Ken Morris
Ken Morris
Retail industry thought leader
1 year 2 months ago
My experience is that merchants NEVER trust the “black box.” The so-called “black box” is MATH. Almost every set of algorithms in use today are a subset of math that is over 100 years old. While it is true that lumpy demand, new product introductions, seasonality, etc. are all challenges, new math can’t hurt! Another tool, another arrow in the quiver will help innovative retailers survive the coming attractions. Every time I have been engaged in my consulting career to solve an inventory problem, the root cause has been human intervention, changing the forecast, using gut feel. As retail architectures mature, allowing us to have a real-time retail environment, AI will be an enabling technology that separates one from the pack. In addition to forecasting, AI is dramatically improving fulfillment decisions. Innovative new technologies can even predict where customers will be in the next hour or next day based on historical patterns. AI is also helping retailers make better decisions on which store should fulfill an online order. While traditional logic would select the product… Read more »
Erik Bergeman

Like almost everything in life, I think it important to note that one size does not fit all. Different categories require in many cases completely different approaches, even with AI. Long lifecycle products can combine historical sales peaks and valleys with causal factors that can be predicted with a high degree of accuracy. Short lifecycle products need a deeper look at outside information like weather, fashion trends and social buzz. This is especially true of using AI/Natural Language Understanding to look at outside factors that we have not looked at in the past. AI in all its different form factors is proven to improve forecasting by a factor of 10 over what we were able to achieve in the previous 10 years before AI. The longer we wait the further behind we will get from those that are doing it.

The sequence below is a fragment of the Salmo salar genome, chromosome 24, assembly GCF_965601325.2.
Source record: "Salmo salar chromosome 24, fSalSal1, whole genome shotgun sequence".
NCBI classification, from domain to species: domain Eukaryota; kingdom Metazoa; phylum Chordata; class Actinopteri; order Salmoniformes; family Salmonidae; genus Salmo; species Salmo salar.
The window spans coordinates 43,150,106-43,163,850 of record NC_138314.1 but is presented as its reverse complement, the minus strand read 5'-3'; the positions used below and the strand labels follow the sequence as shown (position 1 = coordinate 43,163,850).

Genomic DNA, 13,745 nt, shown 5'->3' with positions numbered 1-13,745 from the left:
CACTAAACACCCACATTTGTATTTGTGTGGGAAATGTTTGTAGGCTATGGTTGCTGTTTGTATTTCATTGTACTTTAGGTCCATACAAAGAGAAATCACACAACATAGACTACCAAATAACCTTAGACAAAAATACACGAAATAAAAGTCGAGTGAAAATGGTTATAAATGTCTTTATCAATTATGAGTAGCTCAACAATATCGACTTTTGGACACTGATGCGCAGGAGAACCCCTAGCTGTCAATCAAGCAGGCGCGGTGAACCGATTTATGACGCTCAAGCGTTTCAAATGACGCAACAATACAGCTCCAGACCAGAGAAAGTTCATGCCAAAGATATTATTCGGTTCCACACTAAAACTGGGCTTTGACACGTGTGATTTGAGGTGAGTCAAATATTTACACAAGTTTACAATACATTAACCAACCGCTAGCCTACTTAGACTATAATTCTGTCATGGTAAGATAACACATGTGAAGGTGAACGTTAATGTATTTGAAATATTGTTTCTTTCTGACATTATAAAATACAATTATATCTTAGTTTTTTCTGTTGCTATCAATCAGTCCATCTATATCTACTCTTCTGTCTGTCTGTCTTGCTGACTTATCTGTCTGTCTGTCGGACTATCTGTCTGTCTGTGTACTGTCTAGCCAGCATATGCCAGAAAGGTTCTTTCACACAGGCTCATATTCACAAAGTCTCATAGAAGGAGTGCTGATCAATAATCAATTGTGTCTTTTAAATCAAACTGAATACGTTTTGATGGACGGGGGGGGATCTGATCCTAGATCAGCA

W. Frank Dell II

No one has a consumer product forecast that works. This is true today as it was years ago. All the research shows the same thing. External factors have significant impact on sales. In our many studies, weather and competitive active have significant impact some times. This variance is classified as the random effect. The real question is why anyone is spending time for forecasting today. We have cheap real-time computing to monitor the entire supply chain. Stop demand forecasting just use demand to run the operations.

Sterling Hawkins

AI will significantly transform most aspects of our lives. By 2045 (or so) a $1,000 USD processor will buy you the processing power equivalent to all human beings alive — about 9 billion people. It’s hard to fathom the kind of impact that’s going to have on our businesses or our lives; however, I imagine shoring up at 32% forecasting error will be positively impacted sooner than later.

Craig Sundstrom

Dues this sound familiar? Someone invents a new technology — maybe it’s the wheel, the steam engine, AI — makes modest claims about it. Someone else comes along, makes all kinds of outlandish claims about it, attracts intention from the (generally uninformed) media, and all sense of proportion is lost.

Will AI improve forecasting? Certainly, particularly if it’s used by people who know what they’re doing. But will it “transform” forecasting? No: we won’t be able to know tomorrow today (and I’m not sure we should want to).

"The key is to determine how much personal data is permissible to use in AI-infused marketing and forecasting applications. That has yet to be sorted out."
"The reason this is so challenging for retail and CPG is because of silos, decades-old processes and challenges to meet earnings quarterly."
"My experience is that merchants NEVER trust the “black box.” The so-called “black box” is MATH."